"Before entering the MDP program, I spent four years working for a sport for development organization, Soccer Without Borders (SWB). My time there allowed me to learn about non-profit management, communications, grant writing, program coordination, coaching for inclusion, and the distinct challenges that the communities in which I worked faced. My time in the MDP has allowed me to zoom out and more deeply consider the role that sport can play in development.
SWB uses the sport of soccer to engage newcomer refugee and immigrant youth, leveraging the global language of play to improve educational and behavioral outcomes and empower youth to achieve their goals. The nature of a team provides a social support system, a safe space for some the world’s most vulnerable youth. It also provides a platform for inter-cultural exchange and understanding, a shared vision for which it is worth finding common ground.
During my time in Oakland, I witnessed seventeen year-old boys from Afghanistan and El Salvador move from classmates without a shared language, to teammates, to best friends. I saw girls from Somalia, Syria, Afghanistan, El Salvador, Mexico, and Burma all step onto the field representing one team with a shared goal. I also saw a girl who had never considered the possibility of participating in sport hesitantly kick the ball for the first time, and then fiercely slide tackle in a formal game two months later.
When I consider “development” within the framework of broad concepts like economic growth and political/systemic change, I have found it difficult to place the work of SWB. But one of the best parts of this program is the opportunity to define development for ourselves. In doing so, I ask myself, “How does creating a safe space for learning, growth, and social connection ultimately result in a more equitable community and world?” The answer to that question came to me with a text from one of my former players a few weeks ago.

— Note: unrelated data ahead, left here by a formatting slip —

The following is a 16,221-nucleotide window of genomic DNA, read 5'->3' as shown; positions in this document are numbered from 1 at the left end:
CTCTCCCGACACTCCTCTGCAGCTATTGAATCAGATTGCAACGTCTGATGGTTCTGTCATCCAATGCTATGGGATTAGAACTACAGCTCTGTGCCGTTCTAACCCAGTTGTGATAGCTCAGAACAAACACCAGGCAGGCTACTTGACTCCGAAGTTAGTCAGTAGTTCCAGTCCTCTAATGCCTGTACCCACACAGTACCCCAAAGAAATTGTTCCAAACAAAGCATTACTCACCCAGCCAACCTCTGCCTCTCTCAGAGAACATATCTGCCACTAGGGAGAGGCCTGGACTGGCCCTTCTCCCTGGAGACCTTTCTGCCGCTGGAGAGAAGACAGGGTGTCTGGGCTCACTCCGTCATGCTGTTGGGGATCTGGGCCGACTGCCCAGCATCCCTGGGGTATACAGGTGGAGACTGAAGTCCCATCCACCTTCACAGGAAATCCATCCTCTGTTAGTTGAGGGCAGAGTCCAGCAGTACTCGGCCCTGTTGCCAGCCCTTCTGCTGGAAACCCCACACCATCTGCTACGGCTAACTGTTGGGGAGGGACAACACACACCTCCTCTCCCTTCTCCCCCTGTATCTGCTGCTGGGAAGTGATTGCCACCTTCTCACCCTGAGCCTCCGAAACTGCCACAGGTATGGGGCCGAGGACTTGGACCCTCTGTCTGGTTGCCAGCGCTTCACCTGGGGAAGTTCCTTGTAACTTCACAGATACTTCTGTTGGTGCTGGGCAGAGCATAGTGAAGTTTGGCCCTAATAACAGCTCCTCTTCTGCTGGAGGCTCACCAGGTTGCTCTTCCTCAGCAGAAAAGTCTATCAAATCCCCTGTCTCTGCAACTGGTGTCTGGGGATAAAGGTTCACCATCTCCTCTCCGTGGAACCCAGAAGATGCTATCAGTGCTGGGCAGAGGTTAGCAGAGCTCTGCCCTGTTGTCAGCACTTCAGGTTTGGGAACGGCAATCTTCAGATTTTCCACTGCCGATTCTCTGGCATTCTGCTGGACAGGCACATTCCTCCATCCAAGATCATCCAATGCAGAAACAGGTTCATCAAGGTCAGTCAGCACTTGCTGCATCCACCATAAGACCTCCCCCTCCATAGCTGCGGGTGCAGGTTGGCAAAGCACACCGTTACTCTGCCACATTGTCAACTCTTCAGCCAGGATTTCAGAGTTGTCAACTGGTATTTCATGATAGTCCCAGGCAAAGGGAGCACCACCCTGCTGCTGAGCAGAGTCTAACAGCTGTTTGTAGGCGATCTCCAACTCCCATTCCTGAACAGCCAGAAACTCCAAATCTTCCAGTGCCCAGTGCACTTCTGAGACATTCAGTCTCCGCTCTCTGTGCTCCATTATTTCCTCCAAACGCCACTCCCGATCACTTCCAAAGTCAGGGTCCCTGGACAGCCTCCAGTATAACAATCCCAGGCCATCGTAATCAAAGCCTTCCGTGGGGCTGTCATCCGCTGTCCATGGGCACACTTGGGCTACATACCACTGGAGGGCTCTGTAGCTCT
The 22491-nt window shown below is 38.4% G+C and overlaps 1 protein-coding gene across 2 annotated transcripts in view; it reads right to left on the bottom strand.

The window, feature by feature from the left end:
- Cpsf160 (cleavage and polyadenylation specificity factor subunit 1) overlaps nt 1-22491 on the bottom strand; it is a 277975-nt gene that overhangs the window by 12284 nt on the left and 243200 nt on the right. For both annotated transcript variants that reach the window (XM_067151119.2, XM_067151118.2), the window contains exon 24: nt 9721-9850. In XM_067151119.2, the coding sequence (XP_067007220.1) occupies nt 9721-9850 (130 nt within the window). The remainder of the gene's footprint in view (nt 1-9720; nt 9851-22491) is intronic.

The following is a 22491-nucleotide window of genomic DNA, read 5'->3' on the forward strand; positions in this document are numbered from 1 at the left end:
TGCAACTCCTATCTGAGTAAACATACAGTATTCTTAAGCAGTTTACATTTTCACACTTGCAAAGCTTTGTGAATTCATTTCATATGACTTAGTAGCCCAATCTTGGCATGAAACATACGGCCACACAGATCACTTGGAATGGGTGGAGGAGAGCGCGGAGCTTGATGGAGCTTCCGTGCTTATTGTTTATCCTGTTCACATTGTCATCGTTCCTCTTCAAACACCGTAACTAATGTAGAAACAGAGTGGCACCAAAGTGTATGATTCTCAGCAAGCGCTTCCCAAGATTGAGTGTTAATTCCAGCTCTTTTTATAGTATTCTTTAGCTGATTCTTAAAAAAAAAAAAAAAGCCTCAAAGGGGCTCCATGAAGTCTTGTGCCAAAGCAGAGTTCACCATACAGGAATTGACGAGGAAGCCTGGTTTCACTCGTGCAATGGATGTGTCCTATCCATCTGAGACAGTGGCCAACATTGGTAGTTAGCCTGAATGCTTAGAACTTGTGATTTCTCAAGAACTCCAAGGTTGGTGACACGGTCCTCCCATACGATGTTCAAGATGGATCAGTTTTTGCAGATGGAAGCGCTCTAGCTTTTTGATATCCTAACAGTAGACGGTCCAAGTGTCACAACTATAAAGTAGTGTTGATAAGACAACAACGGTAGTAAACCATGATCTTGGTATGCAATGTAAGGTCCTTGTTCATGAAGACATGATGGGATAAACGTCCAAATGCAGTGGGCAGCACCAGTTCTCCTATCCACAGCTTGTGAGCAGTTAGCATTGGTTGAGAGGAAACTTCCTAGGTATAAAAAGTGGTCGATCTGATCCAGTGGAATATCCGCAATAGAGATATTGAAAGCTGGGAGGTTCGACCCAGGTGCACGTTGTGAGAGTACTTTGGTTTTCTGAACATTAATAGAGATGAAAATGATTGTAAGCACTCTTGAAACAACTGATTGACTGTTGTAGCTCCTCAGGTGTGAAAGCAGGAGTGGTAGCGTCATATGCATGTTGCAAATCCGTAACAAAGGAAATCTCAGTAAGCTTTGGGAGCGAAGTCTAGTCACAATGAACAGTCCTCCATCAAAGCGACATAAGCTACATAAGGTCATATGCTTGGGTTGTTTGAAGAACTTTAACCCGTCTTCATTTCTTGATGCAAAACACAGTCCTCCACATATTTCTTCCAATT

A Somali refugee, Fatuma grew up in a refugee camp in Kenya. She had never played soccer before her family was resettled to Oakland in 2012. When I started coaching SWB Oakland’s high school girls’ team in 2013, Fatuma was a junior in high school and an integral member of the team. She became the captain her senior year. Earlier this year, Fatuma texted me to ask if I could help her find a protest to attend. She was itching to use her voice and resist the harmful rhetoric and policies put forth by the current administration. It was then that I recognized the deep value of sport for development and SWB’s work.
The community built on a soccer field extends far beyond the end lines. When we create teams where diversity is celebrated, where each person’s success is tied to the others’, we create small movements. When Muslim girls and Karen* girls and Latina girls all see each other as crucial members of the same team, there is a small shock to the system. These girls are going back to their communities in East and West Oakland knowing that they have a team behind them. They are exercising their voices and lifting each other up. They are advocating for their rights and changing their communities. And to me, they are demonstrating the powerful way in which sport can be a catalyst for development.
*The Karen people are an ethnic minority in Burma.
Read this piece from our former SWB Oakland girls program director, Katy Nagy who is now a full-time graduate student in UC Berkeley Master of Development Practice program on the UC Berkeley website here>>>